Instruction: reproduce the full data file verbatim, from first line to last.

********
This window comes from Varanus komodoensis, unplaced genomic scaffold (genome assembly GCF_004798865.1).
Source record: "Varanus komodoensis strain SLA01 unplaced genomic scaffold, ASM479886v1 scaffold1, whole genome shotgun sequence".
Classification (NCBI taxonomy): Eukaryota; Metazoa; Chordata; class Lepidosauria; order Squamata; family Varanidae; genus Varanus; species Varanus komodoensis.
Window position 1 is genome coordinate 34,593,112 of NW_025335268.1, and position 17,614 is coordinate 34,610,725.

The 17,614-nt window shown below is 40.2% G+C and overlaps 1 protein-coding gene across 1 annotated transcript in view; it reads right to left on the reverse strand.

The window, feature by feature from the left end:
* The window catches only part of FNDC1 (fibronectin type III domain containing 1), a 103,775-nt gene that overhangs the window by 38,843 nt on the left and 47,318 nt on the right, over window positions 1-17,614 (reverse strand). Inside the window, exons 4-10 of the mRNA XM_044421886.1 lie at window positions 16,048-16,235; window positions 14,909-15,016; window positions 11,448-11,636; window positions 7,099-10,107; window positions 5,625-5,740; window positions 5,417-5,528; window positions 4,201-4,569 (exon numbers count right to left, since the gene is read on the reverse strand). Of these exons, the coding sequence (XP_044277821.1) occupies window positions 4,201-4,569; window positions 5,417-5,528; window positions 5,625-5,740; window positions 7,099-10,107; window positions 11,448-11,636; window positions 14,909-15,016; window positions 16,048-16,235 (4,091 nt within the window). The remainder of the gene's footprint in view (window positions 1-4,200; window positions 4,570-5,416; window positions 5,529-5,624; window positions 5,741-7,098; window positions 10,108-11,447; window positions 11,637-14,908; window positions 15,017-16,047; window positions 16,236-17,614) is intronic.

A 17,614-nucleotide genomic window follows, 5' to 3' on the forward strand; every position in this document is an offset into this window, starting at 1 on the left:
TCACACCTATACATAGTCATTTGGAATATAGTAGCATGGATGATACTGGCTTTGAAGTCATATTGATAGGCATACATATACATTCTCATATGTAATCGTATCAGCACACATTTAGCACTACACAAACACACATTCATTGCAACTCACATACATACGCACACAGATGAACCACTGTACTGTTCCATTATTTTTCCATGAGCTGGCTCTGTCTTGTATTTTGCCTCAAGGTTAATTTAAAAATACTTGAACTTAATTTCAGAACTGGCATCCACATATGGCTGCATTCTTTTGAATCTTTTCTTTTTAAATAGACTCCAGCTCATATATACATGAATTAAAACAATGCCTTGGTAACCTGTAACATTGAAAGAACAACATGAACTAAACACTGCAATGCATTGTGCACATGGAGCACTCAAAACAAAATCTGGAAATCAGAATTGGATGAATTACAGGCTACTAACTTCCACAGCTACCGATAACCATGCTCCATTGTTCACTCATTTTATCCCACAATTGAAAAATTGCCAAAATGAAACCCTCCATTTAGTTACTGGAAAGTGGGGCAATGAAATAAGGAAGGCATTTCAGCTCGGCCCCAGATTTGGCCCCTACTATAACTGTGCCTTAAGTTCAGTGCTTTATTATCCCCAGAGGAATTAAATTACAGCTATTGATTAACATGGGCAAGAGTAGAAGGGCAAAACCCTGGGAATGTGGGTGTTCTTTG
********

This window comes from Varanus komodoensis, unplaced genomic scaffold (genome assembly GCF_004798865.1).
Source record: "Varanus komodoensis strain SLA01 unplaced genomic scaffold, ASM479886v1 scaffold1, whole genome shotgun sequence".
Classification (NCBI taxonomy): Eukaryota; Metazoa; Chordata; class Lepidosauria; order Squamata; family Varanidae; genus Varanus; species Varanus komodoensis.
Window position 1 is genome coordinate 34,593,112 of NW_025335268.1, and position 17,614 is coordinate 34,610,725.

The 17,614-nt window shown below is 40.2% G+C and overlaps 1 protein-coding gene across 1 annotated transcript in view; it reads right to left on the reverse strand.

The window, feature by feature from the left end:
* The window catches only part of FNDC1 (fibronectin type III domain containing 1), a 103,775-nt gene that overhangs the window by 38,843 nt on the left and 47,318 nt on the right, over window positions 1-17,614 (reverse strand). Inside the window, exons 4-10 of the mRNA XM_044421886.1 lie at window positions 16,048-16,235; window positions 14,909-15,016; window positions 11,448-11,636; window positions 7,099-10,107; window positions 5,625-5,740; window positions 5,417-5,528; window positions 4,201-4,569 (exon numbers count right to left, since the gene is read on the reverse strand). Of these exons, the coding sequence (XP_044277821.1) occupies window positions 4,201-4,569; window positions 5,417-5,528; window positions 5,625-5,740; window positions 7,099-10,107; window positions 11,448-11,636; window positions 14,909-15,016; window positions 16,048-16,235 (4,091 nt within the window). The remainder of the gene's footprint in view (window positions 1-4,200; window positions 4,570-5,416; window positions 5,529-5,624; window positions 5,741-7,098; window positions 10,108-11,447; window positions 11,637-14,908; window positions 15,017-16,047; window positions 16,236-17,614) is intronic.

A 17,614-nucleotide genomic window follows, 5' to 3' on the forward strand; every position in this document is an offset into this window, starting at 1 on the left:
TCACACCTATACATAGTCATTTGGAATATAGTAGCATGGATGATACTGGCTTTGAAGTCATATTGATAGGCATACATATACATTCTCATATGTAATCGTATCAGCACACATTTAGCACTACACAAACACACATTCATTGCAACTCACATACATACGCACACAGATGAACCACTGTACTGTTCCATTATTTTTCCATGAGCTGGCTCTGTCTTGTATTTTGCCTCAAGGTTAATTTAAAAATACTTGAACTTAATTTCAGAACTGGCATCCACATATGGCTGCATTCTTTTGAATCTTTTCTTTTTAAATAGACTCCAGCTCATATATACATGAATTAAAACAATGCCTTGGTAACCTGTAACATTGAAAGAACAACATGAACTAAACACTGCAATGCATTGTGCACATGGAGCACTCAAAACAAAATCTGGAAATCAGAATTGGATGAATTACAGGCTACTAACTTCCACAGCTACCGATAACCATGCTCCATTGTTCACTCATTTTATCCCACAATTGAAAAATTGCCAAAATGAAACCCTCCATTTAGTTACTGGAAAGTGGGGCAATGAAATAAGGAAGGCATTTCAGCTCGGCCCCAGATTTGGCCCCTACTATAACTGTGCCTTAAGTTCAGTGCTTTATTATCCCCAGAGGAATTAAATTACAGCTATTGATTAACATGGGCAAGAGTAGAAGGGCAAAACCCTGGGAATGTGGGTGTTCTTTG